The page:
When I initially (blindly) double clicked on the amdgpu installer I think I invoked the amdpgu-install script, not the amdgpu-pro-install script. If so, then I must have installed the All-Open stack, which included Mesa OpenGL and Mesa multimedia, but not OpenCL, hence my separate installation of OpenCL. From AMD's instructions, invoking the amdgpu-pro script installs the Pro Stack, which includes Pro OpenGL, Pro OpenCL, and Pro Vulcan (Pro OpenCL supports Vega 10 and later). I guess those are all AMD proprietary drivers? Several web discussions I had read seem to have a dim view of AMDGPU-Pro, so maybe using AMD's All-Open stack is the trick.

After I had my RX 570 running E@H, I installed my RX 460 in that host, but couldn't get it to be recognized by the system; it had no video output and initially the system wouldn't even boot with the display plugged in to the RX 460.  So I plugged the display back into the 570 and checked that the 460 was seen by the system using $ clinfo (it was). System-side the 460 seemed healthy, but it wasn't running E@H tasks. That problem was solved when I remembered (duh) to set cc_config.xml for the use_all_gpus option (thanks to someone's old post on E@H discussions to jog my memory!). Both GPUs were then running tasks just fine until my PSU blew up. *sigh*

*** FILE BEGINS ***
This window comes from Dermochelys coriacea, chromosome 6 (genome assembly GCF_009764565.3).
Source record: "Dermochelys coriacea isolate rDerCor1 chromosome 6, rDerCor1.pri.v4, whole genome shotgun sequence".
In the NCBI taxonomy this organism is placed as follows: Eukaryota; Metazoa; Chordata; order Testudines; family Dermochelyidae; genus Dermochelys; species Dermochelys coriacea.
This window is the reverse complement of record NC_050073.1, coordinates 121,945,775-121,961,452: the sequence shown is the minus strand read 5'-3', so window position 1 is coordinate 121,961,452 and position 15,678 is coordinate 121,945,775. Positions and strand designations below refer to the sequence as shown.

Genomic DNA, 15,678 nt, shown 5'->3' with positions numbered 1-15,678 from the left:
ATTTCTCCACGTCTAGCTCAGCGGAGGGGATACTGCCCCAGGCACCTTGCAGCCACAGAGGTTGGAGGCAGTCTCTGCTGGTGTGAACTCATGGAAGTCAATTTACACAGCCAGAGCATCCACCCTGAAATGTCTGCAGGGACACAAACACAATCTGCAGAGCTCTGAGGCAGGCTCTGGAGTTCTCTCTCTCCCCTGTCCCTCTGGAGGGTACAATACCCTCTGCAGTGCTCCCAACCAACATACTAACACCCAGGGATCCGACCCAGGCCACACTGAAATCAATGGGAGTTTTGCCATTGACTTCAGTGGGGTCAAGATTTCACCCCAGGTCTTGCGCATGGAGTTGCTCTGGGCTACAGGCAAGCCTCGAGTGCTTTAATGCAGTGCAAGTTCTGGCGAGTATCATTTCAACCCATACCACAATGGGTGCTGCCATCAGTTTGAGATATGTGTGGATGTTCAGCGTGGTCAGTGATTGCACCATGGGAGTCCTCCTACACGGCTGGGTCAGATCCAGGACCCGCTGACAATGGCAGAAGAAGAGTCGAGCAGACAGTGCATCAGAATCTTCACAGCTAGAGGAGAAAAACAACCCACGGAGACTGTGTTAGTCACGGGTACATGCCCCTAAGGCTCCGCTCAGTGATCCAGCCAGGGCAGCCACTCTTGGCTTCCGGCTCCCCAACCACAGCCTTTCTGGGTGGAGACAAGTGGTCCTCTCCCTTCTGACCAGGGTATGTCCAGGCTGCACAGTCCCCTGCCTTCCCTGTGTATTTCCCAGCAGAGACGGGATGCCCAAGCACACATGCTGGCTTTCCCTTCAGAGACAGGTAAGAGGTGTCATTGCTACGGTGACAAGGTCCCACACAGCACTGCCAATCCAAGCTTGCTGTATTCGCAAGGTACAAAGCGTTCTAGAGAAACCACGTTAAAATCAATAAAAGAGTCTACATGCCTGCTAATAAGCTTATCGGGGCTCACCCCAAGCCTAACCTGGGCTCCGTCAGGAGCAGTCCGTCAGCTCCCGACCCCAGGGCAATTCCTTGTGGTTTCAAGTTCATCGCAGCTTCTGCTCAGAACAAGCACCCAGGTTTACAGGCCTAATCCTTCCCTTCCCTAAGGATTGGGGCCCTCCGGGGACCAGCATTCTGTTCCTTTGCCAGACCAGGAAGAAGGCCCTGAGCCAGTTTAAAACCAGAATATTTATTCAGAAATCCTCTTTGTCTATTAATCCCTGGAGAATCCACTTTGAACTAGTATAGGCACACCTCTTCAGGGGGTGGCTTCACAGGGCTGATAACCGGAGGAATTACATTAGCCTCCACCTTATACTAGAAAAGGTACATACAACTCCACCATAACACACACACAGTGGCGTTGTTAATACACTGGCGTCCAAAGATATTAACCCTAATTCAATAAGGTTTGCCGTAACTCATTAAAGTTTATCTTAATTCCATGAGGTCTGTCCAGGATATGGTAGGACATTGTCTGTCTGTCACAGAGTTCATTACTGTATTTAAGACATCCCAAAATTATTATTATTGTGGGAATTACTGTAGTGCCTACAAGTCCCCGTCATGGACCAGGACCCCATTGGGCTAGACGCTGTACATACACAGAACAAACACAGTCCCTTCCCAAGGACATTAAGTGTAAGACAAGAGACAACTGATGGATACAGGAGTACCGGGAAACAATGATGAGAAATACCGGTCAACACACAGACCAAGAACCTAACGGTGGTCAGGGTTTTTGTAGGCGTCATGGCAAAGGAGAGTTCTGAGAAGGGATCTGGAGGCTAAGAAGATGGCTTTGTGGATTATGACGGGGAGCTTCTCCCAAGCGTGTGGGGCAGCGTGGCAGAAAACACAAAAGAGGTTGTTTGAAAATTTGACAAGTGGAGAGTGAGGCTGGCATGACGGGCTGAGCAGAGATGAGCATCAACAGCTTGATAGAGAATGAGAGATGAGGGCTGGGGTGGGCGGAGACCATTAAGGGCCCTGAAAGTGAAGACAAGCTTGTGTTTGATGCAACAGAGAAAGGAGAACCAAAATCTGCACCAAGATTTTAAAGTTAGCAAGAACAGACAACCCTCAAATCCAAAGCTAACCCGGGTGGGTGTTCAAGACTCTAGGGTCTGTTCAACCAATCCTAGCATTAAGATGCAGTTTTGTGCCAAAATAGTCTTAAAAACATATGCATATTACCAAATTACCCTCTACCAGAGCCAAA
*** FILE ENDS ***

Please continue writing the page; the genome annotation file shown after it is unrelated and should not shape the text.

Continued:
Like MOUNTKIDD said early on in this thread, everything worked out of the box, well, except for no video output from the second GPU, but that isn't something I'm going to fret over.

Ideas are not fixed, nor should they be; we live in model-dependent reality.

Keith Myers
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Thanks for the detailed

Thanks for the detailed instructions.  I don't know anything about AMD but I try to help in the forums on video card issues whether Nvidia and AMD.  The missing OpenCL component for both Nvidia and AMD seems to come up all the time.  I am bookmarking your post and saving it for future reference for any replies or help I send on to AMD users.